New accounting records to track the job's lifecycle

I am adding two new accounting log records to allow us to better track a job through its entire lifecycle. These will allow you to see if an attribute was changed during the life of the job instead of just seeing what the job looked like at the end.

1 Like

Thanks for writing up the doc Bhroam, it mostly looks good to me, just one thing, i think the ‘A’ record is already taken:

Job was aborted by the server. The message text contains the explanation for why the job was aborted

So, we need a different character for it, maybe a small a ?

I agree with @agrawalravi90, the contents of src/include/acct.h indicate that lowercase a is available.

Thanks for getting this together @bhroam! Using ‘a’ is fine with me. A few minor comments and questions:

  • There is an extraneous ’ in “attribute name '= attribute value”

  • Since we list the attributes the scheduler might alter and not cause a log message, should we also list the server ones? Is this statement to cover things like not logging this message when the pbs_server continuously updates something like a job’s eligible_time, for example? I don’t think the server is continuously calling pbs_alterjob() to update eligible_time as the seconds pass, so it seems that there some subtlety missing in what this is trying to say. Or maybe all of this does not need to be said in the design and we just say the a new record gets logged anytime qalter/pbs_alterjob() is called from outside of a PBS daemon?

  • Related to above, it may be different enough to to not be useful, but we have a related precedent in which job alters/etc. trigger “extra” actions and which do not in when modifyjob hooks get invoked, or not invoked. In the original modifyjob hook implementation the hooks were invoked for ALL job alters, and in version 13 PBS was updated to not invoke the hook for the scheduler altering the job. When the server alters a job the hooks are still invoked (according to the manual, and I see that they are NOT invoked when eligible_time is incremented), but again, I don’t know the server internals well enough to know what that really means. All this is to just point out that this exists, and maybe this same existing determination mechanism could help either with the design and/or implementation.

  • If the two above points does not result in this statement being removed/rewritten, then I should point out that there is an extra “only” in it: “These mostly are read only PBS only attributes.”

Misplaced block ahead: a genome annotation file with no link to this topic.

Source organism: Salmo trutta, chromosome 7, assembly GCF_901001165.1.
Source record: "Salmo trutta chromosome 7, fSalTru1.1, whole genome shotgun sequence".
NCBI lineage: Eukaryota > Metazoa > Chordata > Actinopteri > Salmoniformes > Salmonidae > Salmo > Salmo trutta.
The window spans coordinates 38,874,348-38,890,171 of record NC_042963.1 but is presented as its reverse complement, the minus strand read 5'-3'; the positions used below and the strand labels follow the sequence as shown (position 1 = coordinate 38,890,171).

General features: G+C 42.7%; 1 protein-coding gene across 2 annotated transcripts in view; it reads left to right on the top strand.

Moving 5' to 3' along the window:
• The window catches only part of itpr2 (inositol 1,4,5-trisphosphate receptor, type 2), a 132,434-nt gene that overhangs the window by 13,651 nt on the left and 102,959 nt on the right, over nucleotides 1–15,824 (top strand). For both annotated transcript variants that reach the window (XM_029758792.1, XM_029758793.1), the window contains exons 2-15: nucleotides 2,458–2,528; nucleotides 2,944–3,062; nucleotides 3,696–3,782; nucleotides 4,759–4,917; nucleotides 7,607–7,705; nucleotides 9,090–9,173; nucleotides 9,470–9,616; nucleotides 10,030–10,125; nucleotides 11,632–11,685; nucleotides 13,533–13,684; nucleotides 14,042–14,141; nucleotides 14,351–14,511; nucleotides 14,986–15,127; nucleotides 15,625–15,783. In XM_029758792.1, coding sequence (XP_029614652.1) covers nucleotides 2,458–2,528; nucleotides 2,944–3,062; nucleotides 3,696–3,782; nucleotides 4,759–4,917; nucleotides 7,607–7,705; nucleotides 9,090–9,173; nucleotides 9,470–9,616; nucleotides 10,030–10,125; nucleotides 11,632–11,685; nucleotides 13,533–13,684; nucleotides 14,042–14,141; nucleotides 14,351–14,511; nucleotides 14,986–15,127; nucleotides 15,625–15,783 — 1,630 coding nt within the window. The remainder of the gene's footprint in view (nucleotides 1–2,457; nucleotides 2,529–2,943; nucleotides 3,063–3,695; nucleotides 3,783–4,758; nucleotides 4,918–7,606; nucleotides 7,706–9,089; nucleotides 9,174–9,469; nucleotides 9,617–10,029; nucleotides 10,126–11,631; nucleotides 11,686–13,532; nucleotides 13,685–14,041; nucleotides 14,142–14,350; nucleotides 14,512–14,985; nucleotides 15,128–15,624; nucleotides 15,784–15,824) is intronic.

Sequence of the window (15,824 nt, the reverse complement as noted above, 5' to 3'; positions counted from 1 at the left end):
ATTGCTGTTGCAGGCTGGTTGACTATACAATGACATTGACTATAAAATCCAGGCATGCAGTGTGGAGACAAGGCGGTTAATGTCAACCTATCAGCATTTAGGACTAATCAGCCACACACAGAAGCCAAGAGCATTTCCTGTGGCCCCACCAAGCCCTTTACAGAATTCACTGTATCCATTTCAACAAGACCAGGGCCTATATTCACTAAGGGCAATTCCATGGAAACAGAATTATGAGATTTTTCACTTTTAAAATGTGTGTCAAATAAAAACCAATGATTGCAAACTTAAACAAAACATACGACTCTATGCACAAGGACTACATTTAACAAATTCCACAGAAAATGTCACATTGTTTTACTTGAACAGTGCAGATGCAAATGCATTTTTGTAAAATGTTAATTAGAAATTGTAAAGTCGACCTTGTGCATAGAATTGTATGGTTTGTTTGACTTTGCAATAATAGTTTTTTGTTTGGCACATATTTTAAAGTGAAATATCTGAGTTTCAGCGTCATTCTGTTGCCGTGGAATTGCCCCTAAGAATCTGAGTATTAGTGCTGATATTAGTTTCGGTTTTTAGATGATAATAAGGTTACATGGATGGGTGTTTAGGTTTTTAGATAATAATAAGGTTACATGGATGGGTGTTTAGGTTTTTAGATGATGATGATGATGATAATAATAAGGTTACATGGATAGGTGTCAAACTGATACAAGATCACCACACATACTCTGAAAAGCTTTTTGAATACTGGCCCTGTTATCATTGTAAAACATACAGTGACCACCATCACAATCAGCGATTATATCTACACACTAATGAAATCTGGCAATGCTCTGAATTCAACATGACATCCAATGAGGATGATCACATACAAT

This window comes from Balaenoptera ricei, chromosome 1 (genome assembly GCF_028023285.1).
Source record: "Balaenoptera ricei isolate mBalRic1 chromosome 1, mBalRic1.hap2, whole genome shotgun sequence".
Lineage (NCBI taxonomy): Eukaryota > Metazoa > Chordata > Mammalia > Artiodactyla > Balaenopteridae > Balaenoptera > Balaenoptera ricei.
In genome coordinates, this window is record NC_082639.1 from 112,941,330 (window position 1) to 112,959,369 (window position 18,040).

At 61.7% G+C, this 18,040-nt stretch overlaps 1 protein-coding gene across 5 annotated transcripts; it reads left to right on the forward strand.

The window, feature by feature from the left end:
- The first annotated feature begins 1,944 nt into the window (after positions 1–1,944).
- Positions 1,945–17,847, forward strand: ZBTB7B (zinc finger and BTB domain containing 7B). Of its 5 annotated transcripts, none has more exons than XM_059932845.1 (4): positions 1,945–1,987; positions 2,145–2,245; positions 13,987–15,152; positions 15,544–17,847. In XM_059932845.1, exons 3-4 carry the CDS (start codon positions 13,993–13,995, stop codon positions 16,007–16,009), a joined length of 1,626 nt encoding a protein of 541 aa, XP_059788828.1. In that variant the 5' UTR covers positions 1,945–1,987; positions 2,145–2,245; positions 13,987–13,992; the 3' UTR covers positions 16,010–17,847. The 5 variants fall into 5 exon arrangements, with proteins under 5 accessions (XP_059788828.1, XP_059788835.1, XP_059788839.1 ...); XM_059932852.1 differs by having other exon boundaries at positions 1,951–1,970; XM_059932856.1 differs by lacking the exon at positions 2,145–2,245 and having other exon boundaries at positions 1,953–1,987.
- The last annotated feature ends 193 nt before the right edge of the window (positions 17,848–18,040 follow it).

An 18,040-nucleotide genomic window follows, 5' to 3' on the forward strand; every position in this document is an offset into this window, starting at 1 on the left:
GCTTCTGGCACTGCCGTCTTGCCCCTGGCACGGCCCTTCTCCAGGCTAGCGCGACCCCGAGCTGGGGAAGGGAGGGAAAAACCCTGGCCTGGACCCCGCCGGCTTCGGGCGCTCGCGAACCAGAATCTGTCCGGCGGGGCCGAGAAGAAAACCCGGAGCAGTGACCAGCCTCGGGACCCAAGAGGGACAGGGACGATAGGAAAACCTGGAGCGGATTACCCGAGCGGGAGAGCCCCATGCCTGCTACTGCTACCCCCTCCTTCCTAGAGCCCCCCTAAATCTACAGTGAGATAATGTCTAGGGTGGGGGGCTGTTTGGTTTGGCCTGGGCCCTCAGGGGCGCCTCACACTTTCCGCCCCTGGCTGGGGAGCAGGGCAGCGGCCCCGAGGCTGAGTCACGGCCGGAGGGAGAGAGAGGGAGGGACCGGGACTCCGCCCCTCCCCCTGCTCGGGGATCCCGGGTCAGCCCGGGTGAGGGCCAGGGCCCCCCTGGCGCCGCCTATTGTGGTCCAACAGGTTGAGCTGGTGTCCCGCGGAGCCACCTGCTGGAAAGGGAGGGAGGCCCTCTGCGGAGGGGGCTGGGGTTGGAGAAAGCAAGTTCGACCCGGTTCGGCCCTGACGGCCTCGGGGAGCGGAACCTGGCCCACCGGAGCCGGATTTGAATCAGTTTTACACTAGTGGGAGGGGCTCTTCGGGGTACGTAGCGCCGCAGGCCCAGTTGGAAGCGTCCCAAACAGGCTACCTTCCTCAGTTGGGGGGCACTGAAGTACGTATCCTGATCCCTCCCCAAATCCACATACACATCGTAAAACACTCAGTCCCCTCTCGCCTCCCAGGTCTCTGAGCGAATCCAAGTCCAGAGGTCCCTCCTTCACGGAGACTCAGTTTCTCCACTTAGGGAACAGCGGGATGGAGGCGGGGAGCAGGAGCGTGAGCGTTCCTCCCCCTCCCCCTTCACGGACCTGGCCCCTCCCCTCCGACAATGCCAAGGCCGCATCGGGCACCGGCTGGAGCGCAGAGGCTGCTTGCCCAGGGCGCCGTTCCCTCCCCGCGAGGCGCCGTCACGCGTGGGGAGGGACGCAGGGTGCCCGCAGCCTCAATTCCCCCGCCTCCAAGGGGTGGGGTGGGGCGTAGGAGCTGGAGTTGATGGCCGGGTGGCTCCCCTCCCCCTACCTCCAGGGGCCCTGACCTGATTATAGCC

• If your examples are meant to show a realistic chain of events for a job then I think it needs a bit of slight tweaking (or explaining so people like me understand). In the example expanded Q record the job is already submitted with the “afterany:1008.mars@mars” depend, yet there is an example a record showing that it is being set. Is this on purpose?

Additional request for clarification: I believe the design should be explicit about what gets shown in the new record when a value is added to, as in the possible case of job dependencies. Given an example like this, can you show what log messages to expect?

[user1@centos7-2 ~]$ echo "sleep 10000" | qsub -lselect=50
[user1@centos7-2 ~]$ echo "sleep 10000" | qsub -lselect=50
[user1@centos7-2 ~]$ echo "sleep 10000" | qsub -lselect=50
[user1@centos7-2 ~]$ qalter -Wdepend=afterany:37 36
[user1@centos7-2 ~]$ qstat -f 36 | grep depend
    depend = afterany:37.centos7-2@centos7-2

Seems clear we’d expect to see this after the above command:

09/27/2019 17:30:19;a;36.centos7-2;depend=afterany:37.centos7-2@centos7-2

What if I then do another qalter and add a different type of dependency?

[user1@centos7-2 ~]$ qalter -Wdepend=afterok:38 36
[user1@centos7-2 ~]$ qstat -f 36 | grep depend
    depend = afterany:37.centos7-2@centos7-2,afterok:38.centos7-2@centos7-2

Will I expect to see:

09/27/2019 17:30:19;a;36.centos7-2;depend=afterok:38.centos7-2@centos7-2


09/27/2019 17:30:19;a;36.centos7-2;depend=afterany:37.centos7-2@centos7-2,afterok:38.centos7-2@centos7-2

in the accounting log? I am guessing the later based on the “The attribute value is as you would see it in qstat -f” statement in the current design, but I want to just be sure (and also suggest adding the commands issued that result in the example messages in the design for clarity).